Slowing Growth In Cloud Stocks: When Will We Hit A Bottom
Nearly all cloud companies are reporting a notable, sequential slowdown between Q3 to Q4. Amazon and Microsoft’s cloud infrastructure services slowed from mid-30 percent growth in prior years to 24 percent growth and 30% growth. Only a quarter ago — in Q2 — the growth was at 29 percent and 35%. This quarter marks a 5 percent decline sequentially, which is considered a rapid decline for these two companies.
For many more highly valued cloud software companies, the sequential decline is much steeper and is closer to a 15% sequential decline. On a YoY basis, the Q3 to Q4 growth is 70% lower than it was tracking last year. For example. Snowflake grew 15% QoQ last year and is expected to grow 3% QoQ this year, marking a 12 point decline in its growth rate. This is true for most best-of-breed cloud stocks.
We covered this point on popular cloud software stocks in granular detail in a premium note for our research Members when we said:
“In some ways, the Q4 guides — assuming most come in at or near those guides — marks a historic slowdown for cloud as it’s always been a resilient category.”
The question is, at this rate of rapid decline, when will we hit a bottom on slowing growth?
Gartner, a reputable and accurate third-party analyst firm, is indirectly calling for a bottom in cloud in 2022, per its recent two surveys. However, judging by the most recent earnings results provided by the Big 3 and cloud’s top performing stocks, I believe this could be premature and it’s more likely we bottom sometime in 2023.
Gartner 2023 Surveys
In a recent report, Gartner predicted that in 2023, IT spending will recover from a notable low in 2022 in all areas except Data Center Systems. Devices will still remain negative to flat, yet show a remarkable recovery from (8.4%) to (0.6%), per the CFO 2023 survey. Software will accelerate from 8% to 11.3% while IT services will double in growth from 4.2% to 7.9%.
Across all categories of IT spending, Gartner is calling for combined growth of 5.1% in IT budgets compared to 0.8% growth in 2022. This will be down from 10.2% in 2021.
Gartner is also forecasting that 2022 is the bottom for a few public cloud end-user verticals with a year-over-year increase in software-as-a-service (SaaS), cloud management and security, and infrastructure-as-a-service (IaaS).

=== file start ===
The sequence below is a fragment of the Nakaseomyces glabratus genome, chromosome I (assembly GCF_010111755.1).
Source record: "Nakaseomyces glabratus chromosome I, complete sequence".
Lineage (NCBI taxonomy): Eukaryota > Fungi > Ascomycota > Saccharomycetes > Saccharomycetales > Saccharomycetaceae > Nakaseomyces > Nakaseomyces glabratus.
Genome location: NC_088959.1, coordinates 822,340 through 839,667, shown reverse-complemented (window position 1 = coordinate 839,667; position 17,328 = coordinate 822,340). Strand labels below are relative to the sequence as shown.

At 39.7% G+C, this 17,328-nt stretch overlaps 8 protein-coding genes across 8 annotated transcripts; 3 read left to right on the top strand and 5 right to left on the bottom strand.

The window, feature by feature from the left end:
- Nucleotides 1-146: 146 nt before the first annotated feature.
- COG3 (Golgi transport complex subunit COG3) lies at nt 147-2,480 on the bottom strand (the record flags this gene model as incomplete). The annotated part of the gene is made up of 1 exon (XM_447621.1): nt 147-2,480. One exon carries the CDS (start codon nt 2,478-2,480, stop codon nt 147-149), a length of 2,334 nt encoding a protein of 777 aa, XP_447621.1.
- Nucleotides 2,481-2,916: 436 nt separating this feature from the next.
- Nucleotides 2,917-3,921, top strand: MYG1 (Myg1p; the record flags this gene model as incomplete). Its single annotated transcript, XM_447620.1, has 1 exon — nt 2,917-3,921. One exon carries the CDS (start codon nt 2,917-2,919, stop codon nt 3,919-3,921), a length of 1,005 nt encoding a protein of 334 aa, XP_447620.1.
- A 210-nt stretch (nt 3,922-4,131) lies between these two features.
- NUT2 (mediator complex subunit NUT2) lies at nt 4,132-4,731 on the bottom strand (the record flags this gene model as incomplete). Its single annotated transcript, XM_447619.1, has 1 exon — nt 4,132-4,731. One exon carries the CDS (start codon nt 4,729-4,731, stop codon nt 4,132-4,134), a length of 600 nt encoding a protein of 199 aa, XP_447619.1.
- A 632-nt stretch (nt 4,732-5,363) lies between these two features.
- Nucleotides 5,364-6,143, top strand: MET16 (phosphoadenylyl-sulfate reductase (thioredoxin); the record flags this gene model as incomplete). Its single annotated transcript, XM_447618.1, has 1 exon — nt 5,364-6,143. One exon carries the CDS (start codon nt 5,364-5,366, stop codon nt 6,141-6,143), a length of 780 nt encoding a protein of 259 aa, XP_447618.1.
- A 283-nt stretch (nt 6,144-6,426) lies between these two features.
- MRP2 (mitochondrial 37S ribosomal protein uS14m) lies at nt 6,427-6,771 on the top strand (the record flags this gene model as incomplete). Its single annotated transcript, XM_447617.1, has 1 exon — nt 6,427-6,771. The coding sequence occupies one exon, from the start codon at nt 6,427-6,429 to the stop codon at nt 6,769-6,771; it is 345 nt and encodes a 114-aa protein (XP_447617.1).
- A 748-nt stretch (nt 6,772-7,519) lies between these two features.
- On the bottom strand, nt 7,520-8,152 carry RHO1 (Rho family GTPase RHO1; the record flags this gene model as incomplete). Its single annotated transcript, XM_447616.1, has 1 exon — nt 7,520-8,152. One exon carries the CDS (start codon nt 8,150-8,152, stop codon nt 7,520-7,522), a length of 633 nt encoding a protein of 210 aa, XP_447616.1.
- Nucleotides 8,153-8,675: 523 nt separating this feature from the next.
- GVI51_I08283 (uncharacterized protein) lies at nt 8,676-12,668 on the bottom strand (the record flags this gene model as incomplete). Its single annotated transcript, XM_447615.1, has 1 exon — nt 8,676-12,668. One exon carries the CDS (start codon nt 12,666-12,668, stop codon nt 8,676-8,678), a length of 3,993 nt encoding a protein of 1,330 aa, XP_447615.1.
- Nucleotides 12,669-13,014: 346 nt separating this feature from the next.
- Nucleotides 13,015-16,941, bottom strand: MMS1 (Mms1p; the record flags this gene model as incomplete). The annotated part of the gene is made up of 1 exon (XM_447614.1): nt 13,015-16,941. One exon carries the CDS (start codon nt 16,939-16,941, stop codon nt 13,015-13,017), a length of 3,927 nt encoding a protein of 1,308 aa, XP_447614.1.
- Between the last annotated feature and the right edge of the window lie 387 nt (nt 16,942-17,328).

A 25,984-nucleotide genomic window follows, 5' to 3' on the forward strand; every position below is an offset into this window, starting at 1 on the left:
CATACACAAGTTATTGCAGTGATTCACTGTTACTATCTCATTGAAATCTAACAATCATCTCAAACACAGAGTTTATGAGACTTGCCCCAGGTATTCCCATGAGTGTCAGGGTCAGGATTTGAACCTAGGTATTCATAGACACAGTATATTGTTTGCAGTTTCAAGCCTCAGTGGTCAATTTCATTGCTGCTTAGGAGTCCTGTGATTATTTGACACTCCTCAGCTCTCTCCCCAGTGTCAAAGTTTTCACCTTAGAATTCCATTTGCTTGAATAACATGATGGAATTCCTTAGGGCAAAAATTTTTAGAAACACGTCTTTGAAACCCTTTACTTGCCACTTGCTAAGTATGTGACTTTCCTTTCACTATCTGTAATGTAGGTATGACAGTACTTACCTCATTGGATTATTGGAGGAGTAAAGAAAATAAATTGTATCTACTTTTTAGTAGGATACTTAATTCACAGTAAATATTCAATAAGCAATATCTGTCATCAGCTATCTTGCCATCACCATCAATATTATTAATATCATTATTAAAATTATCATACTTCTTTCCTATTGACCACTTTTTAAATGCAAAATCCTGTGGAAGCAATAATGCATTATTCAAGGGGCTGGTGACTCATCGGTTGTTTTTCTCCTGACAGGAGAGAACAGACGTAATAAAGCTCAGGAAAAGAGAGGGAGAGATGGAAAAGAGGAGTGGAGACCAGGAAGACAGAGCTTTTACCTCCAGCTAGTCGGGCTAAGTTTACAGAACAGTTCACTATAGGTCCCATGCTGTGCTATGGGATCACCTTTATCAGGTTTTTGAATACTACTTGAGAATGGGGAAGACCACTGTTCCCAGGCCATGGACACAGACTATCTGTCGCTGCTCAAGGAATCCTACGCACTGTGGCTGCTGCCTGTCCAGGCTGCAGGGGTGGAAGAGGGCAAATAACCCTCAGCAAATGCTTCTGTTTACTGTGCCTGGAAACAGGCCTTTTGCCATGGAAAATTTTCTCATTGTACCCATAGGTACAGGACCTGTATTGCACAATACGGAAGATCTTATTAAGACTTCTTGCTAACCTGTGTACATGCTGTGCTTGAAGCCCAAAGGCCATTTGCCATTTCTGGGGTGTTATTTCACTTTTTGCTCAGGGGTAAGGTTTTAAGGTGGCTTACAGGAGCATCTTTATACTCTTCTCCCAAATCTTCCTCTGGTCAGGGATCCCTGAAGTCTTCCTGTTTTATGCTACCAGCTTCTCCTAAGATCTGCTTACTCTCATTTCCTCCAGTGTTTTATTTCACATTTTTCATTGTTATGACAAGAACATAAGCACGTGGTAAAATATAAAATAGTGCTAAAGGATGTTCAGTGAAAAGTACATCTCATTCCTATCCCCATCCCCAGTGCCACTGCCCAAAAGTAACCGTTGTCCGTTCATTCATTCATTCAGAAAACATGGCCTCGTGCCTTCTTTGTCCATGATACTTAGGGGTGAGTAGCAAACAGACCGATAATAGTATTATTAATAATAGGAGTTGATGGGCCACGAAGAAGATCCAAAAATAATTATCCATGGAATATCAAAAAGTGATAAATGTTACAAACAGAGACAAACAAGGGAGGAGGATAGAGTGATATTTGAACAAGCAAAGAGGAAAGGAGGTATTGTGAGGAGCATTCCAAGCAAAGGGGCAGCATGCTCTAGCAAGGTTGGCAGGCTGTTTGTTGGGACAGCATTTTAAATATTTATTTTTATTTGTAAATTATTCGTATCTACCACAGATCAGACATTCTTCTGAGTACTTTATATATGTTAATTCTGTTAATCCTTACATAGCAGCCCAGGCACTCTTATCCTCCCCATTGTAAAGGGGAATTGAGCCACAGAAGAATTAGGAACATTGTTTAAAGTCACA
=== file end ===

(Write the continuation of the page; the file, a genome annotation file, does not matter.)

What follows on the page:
Of these, Cloud IaaS is expected to see the most growth from 27% in 2022 to 30% in 2023. This is on a large revenue base of $115 billion, expected to grow to $150 billion in 2023. Software-as-a-service is the largest category in cloud with revenue of $167 billion, expected to grow to $195 billion at a rate of 17%.
Notably, some areas are expected to decline, such as BPaaS and DaaS.
Shown below, the overall cloud market is expected to grow 21%, up from 19% in 2022. This will outpace overall IT spending with growth of 5.1% by over 5X.
The 5.1% growth lags the current inflation rate of 6.5%.
Source: Gartner: Public Cloud End-User Spending
Cloud IaaS Growth Saw 3% Headwind in 2022, More to Come?
Gartner released the 2023 survey results in October, and later that month, Q3 earnings results from Big Tech reported a decline in Cloud IaaS. Perhaps the survey is predicting a rebound from H2 2022 to H1 2023, but this would be hard to determine until budgets are set in the earlier part of next year.
In most cases, we are seeing a 10% deceleration from the early part of the year to the second half of the year. For now, actual results from the Big 3 Cloud IaaS providers disagree with Gartner’s survey predictions that a rebound is coming. This is despite Cloud IaaS predicted to be the more resilient line item in public cloud end-user spending.
Mixed Reports Following Q3 Results
Gartner’s prediction that cloud budgets will expand contrasts with other surveys that suggest the opposite. For example, according to a survey by Wanclouds, 81% of companies were directed by the C-suite to reduce cloud spending or to occur no additional costs.
The venture capital firm Accel published a report that showed private funding for cloud companies dropped as much as 42% across Europe, Israel and the United States in Q3. This often translates to lower valuations and/or lacking a clear path to a strong exit on the public markets or through an acquisition.
This doesn’t mean the migration to the cloud is slowing down, by any means. According to Accel, spending on automation and digital transformation is expected to rise from $1.8 trillion to $2.8 trillion by 2025. The drawback to these kinds of forecasts is that it may slow considerably in 2023 before a rebound occurs.
Cloud spending may turn out to be softer than industry surveys indicate, especially until inflation cools off. This is because surveys capture a perception while earnings results are the culmination of a 7.1% inflation rate, plus a softer Chinese market and a softer European market.
The Big 3 are the best proxy because their reports represent the layer in the tech stack that tends to be the most resilient in terms of churn. The switching costs are quite high for cloud IaaS services. The Big 3 also afford a more concentrated view by owning 66% of market share across three companies whereas SaaS is spread across thousands of companies.
For our premium members, we dig deeper into mid-cap cloud companies to determine which ones are decelerating more quickly than their peers and also which leading cloud stocks we plan to buy when we sense there is a rebound. You can learn more here.
Please note: The I/O Fund conducts research and draws conclusions for the company’s portfolio. We then share that information with our readers and offer real-time trade notifications. This is not a guarantee of a stock’s performance and it is not financial advice. Please consult your personal financial advisor before buying any stock in the companies mentioned in this analysis.
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